The fat in butter, spreads, oil and lard is called ‘visible’ fat. We might be less aware of the ‘invisible’ fat within food such as cakes and pastry. Fat contributes to flavour and contains the fat-soluble vitamins A, D, E and K. It is calorie dense, and therefore very ‘fattening’. In the UK, people obtain most of their fat from meat, cereals, cereal products, which include biscuits and pastries, milk and milk products (Bates et al., 2014). The body can break down the fats we eat into fatty acids and glycerol and, like protein, it can remake the types of fat that the body needs.

Box 8.1 Cholesterol

Blood cholesterol

Once inside the body, all types of fat are called lipids. Lipids include very small

fat molecules called triglycerides and cholesterol.

  • • Cholesterol is an essential component of every cell membrane. We need it for synthesising bile acids, some hormones and vitamin D
  • • Cholesterol is mostly made in the liver and carried in the blood (blood cholesterol) by proteins, at which point we call them lipoproteins
  • • Low-density lipoproteins (LDL) deliver cholesterol to tissues
  • • High-density lipoproteins (HDL) transfer cholesterol to the liver
  • • Both LDL and HDL contribute to measures of total blood cholesterol, and high total cholesterol is strongly associated with cardiovascular disease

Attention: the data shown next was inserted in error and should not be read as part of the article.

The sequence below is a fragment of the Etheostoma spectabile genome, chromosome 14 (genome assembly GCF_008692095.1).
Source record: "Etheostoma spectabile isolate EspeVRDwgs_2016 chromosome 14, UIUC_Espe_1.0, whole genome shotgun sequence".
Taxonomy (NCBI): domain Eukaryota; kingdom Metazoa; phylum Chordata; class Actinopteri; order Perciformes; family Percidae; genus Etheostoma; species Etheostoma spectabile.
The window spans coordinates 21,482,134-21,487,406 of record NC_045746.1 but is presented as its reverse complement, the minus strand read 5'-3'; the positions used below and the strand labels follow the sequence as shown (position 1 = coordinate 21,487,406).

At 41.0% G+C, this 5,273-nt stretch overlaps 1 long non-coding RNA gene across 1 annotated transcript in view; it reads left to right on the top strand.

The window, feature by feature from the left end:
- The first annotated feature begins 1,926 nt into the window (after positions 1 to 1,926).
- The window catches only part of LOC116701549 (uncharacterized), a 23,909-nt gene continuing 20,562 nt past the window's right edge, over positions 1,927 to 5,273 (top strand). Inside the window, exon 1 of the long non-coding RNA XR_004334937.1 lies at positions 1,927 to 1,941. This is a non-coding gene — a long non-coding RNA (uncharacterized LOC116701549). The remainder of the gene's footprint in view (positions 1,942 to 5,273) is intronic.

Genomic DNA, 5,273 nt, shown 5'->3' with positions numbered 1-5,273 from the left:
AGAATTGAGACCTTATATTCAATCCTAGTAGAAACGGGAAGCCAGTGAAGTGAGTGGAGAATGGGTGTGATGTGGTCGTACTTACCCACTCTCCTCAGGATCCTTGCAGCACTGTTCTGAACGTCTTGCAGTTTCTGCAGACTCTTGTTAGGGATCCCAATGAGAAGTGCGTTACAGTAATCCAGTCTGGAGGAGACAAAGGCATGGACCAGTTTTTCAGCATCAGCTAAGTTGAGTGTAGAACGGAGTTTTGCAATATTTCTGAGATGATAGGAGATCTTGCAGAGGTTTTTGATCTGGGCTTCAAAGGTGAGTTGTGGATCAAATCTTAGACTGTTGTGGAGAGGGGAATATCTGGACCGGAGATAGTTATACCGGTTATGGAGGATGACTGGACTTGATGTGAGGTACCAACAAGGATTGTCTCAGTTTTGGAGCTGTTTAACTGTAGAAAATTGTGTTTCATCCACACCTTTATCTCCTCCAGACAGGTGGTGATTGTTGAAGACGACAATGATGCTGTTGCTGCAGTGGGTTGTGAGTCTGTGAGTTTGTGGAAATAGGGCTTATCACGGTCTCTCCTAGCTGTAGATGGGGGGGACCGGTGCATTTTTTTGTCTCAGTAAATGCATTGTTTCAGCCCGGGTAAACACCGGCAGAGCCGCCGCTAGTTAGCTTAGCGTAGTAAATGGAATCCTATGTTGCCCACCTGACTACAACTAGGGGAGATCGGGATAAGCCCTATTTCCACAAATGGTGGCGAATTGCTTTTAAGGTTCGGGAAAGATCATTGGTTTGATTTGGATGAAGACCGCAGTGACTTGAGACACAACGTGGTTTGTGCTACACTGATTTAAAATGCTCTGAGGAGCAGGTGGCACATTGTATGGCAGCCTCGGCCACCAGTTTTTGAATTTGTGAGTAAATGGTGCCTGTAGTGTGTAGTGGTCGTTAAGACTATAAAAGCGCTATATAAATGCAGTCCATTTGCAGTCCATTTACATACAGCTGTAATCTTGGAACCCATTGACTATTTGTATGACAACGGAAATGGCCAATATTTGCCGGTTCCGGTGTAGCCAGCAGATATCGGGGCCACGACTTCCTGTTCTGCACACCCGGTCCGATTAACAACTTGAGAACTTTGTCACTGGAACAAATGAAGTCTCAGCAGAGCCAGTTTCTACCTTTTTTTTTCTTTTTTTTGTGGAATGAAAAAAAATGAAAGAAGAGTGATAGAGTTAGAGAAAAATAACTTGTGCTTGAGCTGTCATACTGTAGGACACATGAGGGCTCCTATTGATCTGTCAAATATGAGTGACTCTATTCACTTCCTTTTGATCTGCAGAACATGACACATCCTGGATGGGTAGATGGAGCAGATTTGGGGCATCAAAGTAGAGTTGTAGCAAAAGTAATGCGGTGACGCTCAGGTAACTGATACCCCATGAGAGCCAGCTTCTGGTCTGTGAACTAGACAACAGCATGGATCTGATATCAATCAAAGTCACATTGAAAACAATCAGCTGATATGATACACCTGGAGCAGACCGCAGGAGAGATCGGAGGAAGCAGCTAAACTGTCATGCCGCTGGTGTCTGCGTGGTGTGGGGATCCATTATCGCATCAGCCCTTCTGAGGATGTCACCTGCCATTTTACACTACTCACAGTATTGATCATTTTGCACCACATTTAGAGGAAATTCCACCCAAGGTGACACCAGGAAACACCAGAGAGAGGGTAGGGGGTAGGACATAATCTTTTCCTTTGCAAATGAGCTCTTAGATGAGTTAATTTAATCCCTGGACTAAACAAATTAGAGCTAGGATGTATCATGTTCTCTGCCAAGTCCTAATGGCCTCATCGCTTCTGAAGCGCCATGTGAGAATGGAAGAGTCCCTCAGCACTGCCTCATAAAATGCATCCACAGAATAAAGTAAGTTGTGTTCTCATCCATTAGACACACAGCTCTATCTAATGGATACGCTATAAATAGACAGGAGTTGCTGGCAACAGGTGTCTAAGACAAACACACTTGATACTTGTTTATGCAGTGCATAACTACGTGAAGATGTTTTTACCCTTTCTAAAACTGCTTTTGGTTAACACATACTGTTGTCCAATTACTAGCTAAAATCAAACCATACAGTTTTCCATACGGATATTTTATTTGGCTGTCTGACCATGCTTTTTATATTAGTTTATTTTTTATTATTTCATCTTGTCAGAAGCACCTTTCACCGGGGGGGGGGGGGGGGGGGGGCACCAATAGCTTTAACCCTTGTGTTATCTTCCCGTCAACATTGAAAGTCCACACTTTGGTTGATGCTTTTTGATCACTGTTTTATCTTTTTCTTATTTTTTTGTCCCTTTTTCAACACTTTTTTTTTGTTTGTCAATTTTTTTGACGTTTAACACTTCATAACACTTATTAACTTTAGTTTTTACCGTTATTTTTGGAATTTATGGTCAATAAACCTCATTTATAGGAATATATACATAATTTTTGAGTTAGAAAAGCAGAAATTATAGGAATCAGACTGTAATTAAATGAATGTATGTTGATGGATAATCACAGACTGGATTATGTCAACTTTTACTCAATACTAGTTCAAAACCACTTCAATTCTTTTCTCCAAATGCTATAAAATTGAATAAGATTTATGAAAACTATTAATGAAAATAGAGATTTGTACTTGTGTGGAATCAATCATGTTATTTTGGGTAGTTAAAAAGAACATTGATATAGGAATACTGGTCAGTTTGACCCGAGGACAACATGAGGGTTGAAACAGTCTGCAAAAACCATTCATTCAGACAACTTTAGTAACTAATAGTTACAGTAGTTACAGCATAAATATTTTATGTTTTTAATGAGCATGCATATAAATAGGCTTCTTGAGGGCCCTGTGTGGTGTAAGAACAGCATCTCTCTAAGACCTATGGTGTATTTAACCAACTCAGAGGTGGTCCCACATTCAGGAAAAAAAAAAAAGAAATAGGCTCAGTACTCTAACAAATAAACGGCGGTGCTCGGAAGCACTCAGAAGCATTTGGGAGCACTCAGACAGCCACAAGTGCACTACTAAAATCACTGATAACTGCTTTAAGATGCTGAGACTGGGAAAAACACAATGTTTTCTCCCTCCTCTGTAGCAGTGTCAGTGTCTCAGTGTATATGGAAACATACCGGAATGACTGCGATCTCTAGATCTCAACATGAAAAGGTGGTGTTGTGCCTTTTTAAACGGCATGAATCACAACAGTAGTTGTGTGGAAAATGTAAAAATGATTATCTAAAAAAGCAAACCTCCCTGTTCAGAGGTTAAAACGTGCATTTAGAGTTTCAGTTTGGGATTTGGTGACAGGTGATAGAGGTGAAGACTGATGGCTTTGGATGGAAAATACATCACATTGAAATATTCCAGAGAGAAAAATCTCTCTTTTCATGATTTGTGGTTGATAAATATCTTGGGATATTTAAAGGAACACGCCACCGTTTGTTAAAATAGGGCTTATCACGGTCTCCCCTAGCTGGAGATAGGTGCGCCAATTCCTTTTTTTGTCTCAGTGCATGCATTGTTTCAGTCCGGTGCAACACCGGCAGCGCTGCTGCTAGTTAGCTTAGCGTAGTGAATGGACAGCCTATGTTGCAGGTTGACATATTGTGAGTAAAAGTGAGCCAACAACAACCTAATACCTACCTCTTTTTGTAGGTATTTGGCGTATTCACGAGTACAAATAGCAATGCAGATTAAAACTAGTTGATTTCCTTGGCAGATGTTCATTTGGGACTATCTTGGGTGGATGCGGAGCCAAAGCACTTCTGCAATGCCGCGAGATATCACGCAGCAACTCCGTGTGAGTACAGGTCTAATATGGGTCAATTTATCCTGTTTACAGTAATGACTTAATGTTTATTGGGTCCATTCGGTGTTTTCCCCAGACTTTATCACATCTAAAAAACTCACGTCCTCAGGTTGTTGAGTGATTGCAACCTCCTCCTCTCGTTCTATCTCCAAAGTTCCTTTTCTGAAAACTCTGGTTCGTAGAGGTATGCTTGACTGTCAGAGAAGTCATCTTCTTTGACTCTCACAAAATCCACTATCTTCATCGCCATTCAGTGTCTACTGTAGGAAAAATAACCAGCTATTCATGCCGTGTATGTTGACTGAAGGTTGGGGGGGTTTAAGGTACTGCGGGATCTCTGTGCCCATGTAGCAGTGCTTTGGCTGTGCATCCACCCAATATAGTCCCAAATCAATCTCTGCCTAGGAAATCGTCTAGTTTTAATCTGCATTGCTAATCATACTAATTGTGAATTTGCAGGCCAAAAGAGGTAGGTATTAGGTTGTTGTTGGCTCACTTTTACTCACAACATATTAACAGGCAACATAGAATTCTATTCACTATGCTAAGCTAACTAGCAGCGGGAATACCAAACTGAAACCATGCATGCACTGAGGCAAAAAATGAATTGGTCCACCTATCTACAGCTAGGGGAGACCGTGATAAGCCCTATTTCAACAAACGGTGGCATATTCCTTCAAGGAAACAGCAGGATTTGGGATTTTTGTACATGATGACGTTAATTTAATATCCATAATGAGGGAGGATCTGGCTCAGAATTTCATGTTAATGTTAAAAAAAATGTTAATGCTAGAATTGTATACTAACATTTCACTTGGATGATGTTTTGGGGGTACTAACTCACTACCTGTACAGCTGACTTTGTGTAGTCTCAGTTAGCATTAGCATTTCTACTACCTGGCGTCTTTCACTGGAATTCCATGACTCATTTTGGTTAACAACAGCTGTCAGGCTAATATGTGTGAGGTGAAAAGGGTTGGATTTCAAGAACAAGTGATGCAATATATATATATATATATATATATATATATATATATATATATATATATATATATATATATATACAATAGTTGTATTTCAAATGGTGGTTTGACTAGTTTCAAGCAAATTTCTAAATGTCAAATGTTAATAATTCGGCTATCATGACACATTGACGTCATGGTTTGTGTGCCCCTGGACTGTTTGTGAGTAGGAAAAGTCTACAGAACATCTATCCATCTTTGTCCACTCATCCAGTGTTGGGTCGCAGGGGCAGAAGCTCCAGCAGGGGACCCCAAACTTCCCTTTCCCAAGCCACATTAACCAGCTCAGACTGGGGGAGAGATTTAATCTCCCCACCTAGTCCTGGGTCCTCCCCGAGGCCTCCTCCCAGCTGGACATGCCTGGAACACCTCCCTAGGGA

• • LDLs become part of the plaque that clogs up arteries
  • • HDLs are seen as ‘protective’ because we know that, in populations, low average levels of HDL in the blood are associated with greater cardiovascular disease
  • • LDLs can be increased or decreased by the diet
  • • HDLs can potentially be enhanced by physical activity, but research is unclear
  • • The ‘total blood cholesterol to HDL cholesterol ratio’ is often used to assess the risk of cardiovascular disease
  • • Blood ‘cholesterol-raising’ foods include those that are high in saturated fats such as processed meats
  • • Blood ‘cholesterol-lowering’ foods include fruit, vegetables and oats

Dietary cholesterol

We eat cholesterol in the diet.

  • • Foods which have a high cholesterol content are those of animal origin
  • • If we eat a lot or a little dietary cholesterol, the liver will compensate and make less or more accordingly
  • • Eating dietary cholesterol has very little effect on people’s blood cholesterol unless they have certain health conditions
  • • The general population do not need to restrict foods containing dietary cholesterol

Types of fat in the diet include saturated, unsaturated, trans and essential.

Saturated fats

Saturated fats are usually solid at room temperature, such as butter and lard. Most saturated fats in the British diet come from meat, cereals/cereal products, milk and milk products (Bates et al., 2014). They raise harmful LDL blood cholesterol which contributes to atherosclerosis and cardiovascular disease. Reducing saturated fats reduces cardiovascular disease and coronary heart disease events, and they improve the ‘total cholesterol: HDL cholesterol ratio’ (SACN, 2019).